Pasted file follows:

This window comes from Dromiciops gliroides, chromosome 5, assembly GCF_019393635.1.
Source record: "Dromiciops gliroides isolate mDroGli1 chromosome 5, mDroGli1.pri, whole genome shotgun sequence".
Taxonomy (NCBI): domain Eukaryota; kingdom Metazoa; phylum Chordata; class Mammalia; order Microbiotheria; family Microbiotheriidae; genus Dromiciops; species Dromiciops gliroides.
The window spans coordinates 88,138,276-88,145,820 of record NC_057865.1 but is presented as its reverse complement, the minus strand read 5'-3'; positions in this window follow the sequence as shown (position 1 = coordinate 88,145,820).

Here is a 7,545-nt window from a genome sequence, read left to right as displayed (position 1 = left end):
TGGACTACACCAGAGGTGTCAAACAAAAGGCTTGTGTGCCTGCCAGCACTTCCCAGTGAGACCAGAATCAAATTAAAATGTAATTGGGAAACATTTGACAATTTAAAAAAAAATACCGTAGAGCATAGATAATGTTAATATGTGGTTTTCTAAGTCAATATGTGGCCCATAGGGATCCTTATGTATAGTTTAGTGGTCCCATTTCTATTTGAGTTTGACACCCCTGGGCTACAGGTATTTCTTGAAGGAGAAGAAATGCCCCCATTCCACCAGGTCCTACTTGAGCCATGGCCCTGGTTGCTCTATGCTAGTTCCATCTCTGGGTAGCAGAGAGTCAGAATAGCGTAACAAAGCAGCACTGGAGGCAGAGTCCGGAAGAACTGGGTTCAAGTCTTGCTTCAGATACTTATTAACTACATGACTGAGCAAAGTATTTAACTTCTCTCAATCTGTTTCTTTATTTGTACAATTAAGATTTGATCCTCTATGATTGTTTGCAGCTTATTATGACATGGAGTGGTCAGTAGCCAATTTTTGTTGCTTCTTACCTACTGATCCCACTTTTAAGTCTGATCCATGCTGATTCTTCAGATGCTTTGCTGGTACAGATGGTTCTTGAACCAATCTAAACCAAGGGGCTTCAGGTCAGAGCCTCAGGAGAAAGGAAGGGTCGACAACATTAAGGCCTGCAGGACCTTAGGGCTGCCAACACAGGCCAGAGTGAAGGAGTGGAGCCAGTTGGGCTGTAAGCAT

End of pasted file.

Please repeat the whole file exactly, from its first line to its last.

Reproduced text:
This window comes from Dromiciops gliroides, chromosome 5, assembly GCF_019393635.1.
Source record: "Dromiciops gliroides isolate mDroGli1 chromosome 5, mDroGli1.pri, whole genome shotgun sequence".
Taxonomy (NCBI): domain Eukaryota; kingdom Metazoa; phylum Chordata; class Mammalia; order Microbiotheria; family Microbiotheriidae; genus Dromiciops; species Dromiciops gliroides.
The window spans coordinates 88,138,276-88,145,820 of record NC_057865.1 but is presented as its reverse complement, the minus strand read 5'-3'; positions in this window follow the sequence as shown (position 1 = coordinate 88,145,820).

Here is a 7,545-nt window from a genome sequence, read left to right as displayed (position 1 = left end):
TGGACTACACCAGAGGTGTCAAACAAAAGGCTTGTGTGCCTGCCAGCACTTCCCAGTGAGACCAGAATCAAATTAAAATGTAATTGGGAAACATTTGACAATTTAAAAAAAAATACCGTAGAGCATAGATAATGTTAATATGTGGTTTTCTAAGTCAATATGTGGCCCATAGGGATCCTTATGTATAGTTTAGTGGTCCCATTTCTATTTGAGTTTGACACCCCTGGGCTACAGGTATTTCTTGAAGGAGAAGAAATGCCCCCATTCCACCAGGTCCTACTTGAGCCATGGCCCTGGTTGCTCTATGCTAGTTCCATCTCTGGGTAGCAGAGAGTCAGAATAGCGTAACAAAGCAGCACTGGAGGCAGAGTCCGGAAGAACTGGGTTCAAGTCTTGCTTCAGATACTTATTAACTACATGACTGAGCAAAGTATTTAACTTCTCTCAATCTGTTTCTTTATTTGTACAATTAAGATTTGATCCTCTATGATTGTTTGCAGCTTATTATGACATGGAGTGGTCAGTAGCCAATTTTTGTTGCTTCTTACCTACTGATCCCACTTTTAAGTCTGATCCATGCTGATTCTTCAGATGCTTTGCTGGTACAGATGGTTCTTGAACCAATCTAAACCAAGGGGCTTCAGGTCAGAGCCTCAGGAGAAAGGAAGGGTCGACAACATTAAGGCCTGCAGGACCTTAGGGCTGCCAACACAGGCCAGAGTGAAGGAGTGGAGCCAGTTGGGCTGTAAGCAT